It was the topic of discussion, the day he took me to sit in his Elementary Statistics class. He had on his signature look: slim-fit polos with elbow-length sleeves, jeans, and sneakers. He looked closer to a student than a lecturer. In his class, the boys yawned at the sky out the windows while the girls regarded him with glassy eyes and flushed cheeks, asking question after question, swooning at his careful answers. Everything about him was measured: how he smiled, how he modulated his voice, how he angled himself at the chalkboard. Whenever he went to the teacher’s table to check his notes, he would hold his hair at the forehead while he looked down. From the back of the room I watched him man his class like a blockbuster performance.
Five years later, I would go through my own Elementary Statistics class, the same lecture: measures of central tendency. The mean, the median, the mode. But by that time my Numbers Man was gone. On the night that formally marked the end of his presence in my life, I was roused from sleep first by the runaway jangle of my mother’s car keys, and then by her hurried whispers. At the door, he bargained and plead, thrashing his arms about and slurring his words. The precision in his act was gone. There was no formula to the despair in his voice as he staggered through the words sorry and stay, or in the way he angled himself as he kneeled before my mother. There was no formula in the horrid smell of cigarettes and booze exploding from his mouth and shirt, or in comingling of snot and tears on his face. Nothing was measured. What I witnessed, instead, was the randomness of desperation.
Parents are the convergence points of their children. They may rebel, they may run away, but a parent’s traits determine a confidence interval into which the child will always regress. In my case, I found myself gradually being drawn into the study of numbers. Despite failing grades in grade school arithmetic and high school geometry, in the end I found my home in means, medians and modes like my father before me. Perhaps it was the memory of sitting in his class when I was eight, of the elegant formulas he had written down on the board and that would take me another five years to completely understand, let alone appreciate.
Or maybe it was the memory of my father’s desperation while he tried to stop my mother from running away and taking me with her. Maybe it was watching my mother drown herself in sleeping pills every night after the fact, when we had absconded like war refugees into some secret neighborhood. I found that Mathematics could uproot the sharp teeth of emotions. It turned tragedies into statistics: 55 percent of marriages worldwide end in divorce; between the years 2007 and 2001, the number of pending annulment cases in the Philippines has jumped by 75 percent; and about 18 percent of children from broken homes resort to suicide.
It was the randomness of desperation, of human emotion that scared me into the certainty among cardinals and ordinals. So, I built my home among their company, training myself in the philosophy that if you can’t write a formula for it, then it doesn’t exist.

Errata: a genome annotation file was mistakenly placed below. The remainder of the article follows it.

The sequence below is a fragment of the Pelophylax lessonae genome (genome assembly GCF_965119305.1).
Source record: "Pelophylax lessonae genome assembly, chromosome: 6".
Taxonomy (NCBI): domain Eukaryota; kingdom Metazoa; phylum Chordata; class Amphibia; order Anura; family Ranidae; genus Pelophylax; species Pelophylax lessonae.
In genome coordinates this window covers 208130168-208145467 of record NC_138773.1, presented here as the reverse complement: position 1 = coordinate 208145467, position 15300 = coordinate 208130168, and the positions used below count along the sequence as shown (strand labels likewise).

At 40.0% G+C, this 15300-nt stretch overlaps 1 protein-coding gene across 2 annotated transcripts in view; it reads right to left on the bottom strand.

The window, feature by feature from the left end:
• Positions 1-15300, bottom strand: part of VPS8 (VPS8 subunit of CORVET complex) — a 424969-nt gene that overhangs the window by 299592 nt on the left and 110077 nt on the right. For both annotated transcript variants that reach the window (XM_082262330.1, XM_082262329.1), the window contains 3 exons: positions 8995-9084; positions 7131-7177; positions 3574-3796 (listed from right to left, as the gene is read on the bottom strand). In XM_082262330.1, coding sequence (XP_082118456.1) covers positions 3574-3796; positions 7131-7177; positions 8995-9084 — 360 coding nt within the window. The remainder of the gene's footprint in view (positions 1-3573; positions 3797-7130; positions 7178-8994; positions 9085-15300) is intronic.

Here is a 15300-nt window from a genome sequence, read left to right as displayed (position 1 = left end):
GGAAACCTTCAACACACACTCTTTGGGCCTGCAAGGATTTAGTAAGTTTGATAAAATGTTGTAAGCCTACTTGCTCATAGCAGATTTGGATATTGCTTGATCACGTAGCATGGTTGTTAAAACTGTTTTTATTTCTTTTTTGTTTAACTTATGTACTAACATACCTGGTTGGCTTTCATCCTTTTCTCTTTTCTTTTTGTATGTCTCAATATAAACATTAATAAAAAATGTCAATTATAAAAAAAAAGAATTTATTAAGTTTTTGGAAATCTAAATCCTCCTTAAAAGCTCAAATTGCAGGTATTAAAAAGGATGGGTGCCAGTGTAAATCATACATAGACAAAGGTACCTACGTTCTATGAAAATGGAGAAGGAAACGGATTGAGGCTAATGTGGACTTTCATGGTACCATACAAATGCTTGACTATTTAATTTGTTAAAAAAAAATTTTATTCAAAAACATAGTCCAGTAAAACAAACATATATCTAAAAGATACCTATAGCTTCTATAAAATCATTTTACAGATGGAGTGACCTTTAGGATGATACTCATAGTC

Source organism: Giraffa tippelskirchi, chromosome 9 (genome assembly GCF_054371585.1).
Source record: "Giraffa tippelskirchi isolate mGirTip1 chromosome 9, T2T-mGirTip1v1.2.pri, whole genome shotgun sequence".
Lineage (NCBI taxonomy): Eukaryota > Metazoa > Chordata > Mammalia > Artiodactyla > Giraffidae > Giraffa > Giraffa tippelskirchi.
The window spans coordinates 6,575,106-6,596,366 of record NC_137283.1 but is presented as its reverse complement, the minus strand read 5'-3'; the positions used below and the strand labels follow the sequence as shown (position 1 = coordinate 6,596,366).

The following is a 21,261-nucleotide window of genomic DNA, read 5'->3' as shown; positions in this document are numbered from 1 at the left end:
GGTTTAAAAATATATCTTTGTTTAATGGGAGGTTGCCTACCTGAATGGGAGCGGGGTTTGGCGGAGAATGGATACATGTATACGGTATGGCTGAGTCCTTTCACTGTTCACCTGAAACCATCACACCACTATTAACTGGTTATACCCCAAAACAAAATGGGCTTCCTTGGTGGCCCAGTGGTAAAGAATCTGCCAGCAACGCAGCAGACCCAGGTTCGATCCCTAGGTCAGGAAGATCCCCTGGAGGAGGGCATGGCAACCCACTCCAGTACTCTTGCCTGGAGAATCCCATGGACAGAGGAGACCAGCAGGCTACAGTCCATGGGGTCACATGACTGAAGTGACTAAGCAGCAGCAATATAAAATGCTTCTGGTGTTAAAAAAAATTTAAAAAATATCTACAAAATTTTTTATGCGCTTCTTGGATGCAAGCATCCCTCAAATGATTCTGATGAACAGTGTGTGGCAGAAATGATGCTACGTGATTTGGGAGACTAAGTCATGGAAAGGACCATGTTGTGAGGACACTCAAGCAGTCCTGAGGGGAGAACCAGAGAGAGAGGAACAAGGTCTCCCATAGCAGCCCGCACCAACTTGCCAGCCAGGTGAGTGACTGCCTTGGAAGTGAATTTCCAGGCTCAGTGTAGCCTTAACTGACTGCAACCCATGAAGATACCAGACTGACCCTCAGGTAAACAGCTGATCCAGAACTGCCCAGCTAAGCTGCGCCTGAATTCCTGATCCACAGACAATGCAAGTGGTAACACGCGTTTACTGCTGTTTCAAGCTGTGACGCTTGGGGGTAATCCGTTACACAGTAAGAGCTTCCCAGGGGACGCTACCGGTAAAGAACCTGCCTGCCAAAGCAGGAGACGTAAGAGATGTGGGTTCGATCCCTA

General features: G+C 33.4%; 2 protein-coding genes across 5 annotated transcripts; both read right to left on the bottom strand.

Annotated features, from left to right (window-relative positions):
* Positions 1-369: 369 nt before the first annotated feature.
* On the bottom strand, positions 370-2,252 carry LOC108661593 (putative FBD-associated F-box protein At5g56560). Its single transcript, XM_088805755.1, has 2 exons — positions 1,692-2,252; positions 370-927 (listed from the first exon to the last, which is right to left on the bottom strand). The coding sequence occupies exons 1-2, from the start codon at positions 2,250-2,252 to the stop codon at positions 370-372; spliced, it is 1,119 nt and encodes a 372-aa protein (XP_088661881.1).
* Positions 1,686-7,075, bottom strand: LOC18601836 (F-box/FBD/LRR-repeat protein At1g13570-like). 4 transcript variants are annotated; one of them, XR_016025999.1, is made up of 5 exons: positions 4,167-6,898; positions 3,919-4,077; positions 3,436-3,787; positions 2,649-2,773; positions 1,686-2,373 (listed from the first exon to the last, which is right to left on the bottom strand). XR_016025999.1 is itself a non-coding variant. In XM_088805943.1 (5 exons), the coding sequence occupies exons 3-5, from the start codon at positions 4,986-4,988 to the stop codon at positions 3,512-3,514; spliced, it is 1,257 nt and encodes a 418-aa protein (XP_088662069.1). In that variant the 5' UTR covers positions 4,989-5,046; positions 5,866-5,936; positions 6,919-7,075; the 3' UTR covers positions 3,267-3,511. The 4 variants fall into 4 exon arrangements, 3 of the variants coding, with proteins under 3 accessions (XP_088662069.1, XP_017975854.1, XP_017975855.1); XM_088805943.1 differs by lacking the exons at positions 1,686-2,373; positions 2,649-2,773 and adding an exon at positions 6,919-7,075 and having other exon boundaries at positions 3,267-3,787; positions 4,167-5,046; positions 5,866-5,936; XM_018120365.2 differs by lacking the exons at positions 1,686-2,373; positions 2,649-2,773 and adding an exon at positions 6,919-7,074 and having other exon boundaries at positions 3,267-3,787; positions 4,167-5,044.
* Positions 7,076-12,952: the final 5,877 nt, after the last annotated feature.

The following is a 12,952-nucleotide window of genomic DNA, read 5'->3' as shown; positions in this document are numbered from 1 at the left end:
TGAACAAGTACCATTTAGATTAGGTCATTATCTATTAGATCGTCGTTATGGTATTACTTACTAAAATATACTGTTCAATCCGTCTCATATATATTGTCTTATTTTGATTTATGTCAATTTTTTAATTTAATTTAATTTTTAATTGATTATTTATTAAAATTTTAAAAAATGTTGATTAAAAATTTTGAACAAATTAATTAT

Years pass and I grow into a resemblance of him. Sometimes my mother would regard me while I’m crunching numbers on my laptop and say, “My, how you’ve grown hijo, you look just like…” Her voice would taper off at the end of that sentence, weighed down by the word, by the name, that came after. Words unsaid are always the heaviest, as I would later learn. I still see him every now and then, though not in the flesh. He shows up on TV a lot every time there’s an election going on. Personalities like Jessica Soho would invite him to their shows to discuss election statistics and forecast the results. All this time and they’re still his favorite words: mean, median, mode.
So where does this all take me? That would be in the living room of my apartment, sitting across the coffee table from my wife and a man I’ve only ever known from her stories. He’s wearing a tattered Nirvana shirt, quite apt for his long hair, and she’s not wearing her ring. She’s talking to me about moving away. With him. He regards me silently with a face halfway between smug and sorry. There’s no child anyway, she says, so it wouldn’t hurt anybody. And besides, she’s always questioned whether I loved her. All I seemed to care about are numbers.
Guess what, she says, you can’t write a formula for everything.
A ball hurtling through the air was parabolic function defined by the parameters of gravity and the initial velocity of the kick that sent it flying. The stock market’s movement was a function of economic policies. A drunkard’s walk was random noise. But certain things the language of numbers wasn’t made for, like love, or hurt. So I regarded his indecisive face, and her quivering lips, with a level of uncertainty much too high for a statistician to be comfortable with, feeling within myself, exactly under my chest, a God-sized void and wondering what its shape should be, or what it used to shelter. I tried to find it in the mean, the median, and the mode, until it was too late, and my wife and her new lover were out the door.
I remained on the couch, staring at the deadbolts in the darkened living room. It simply didn’t compute.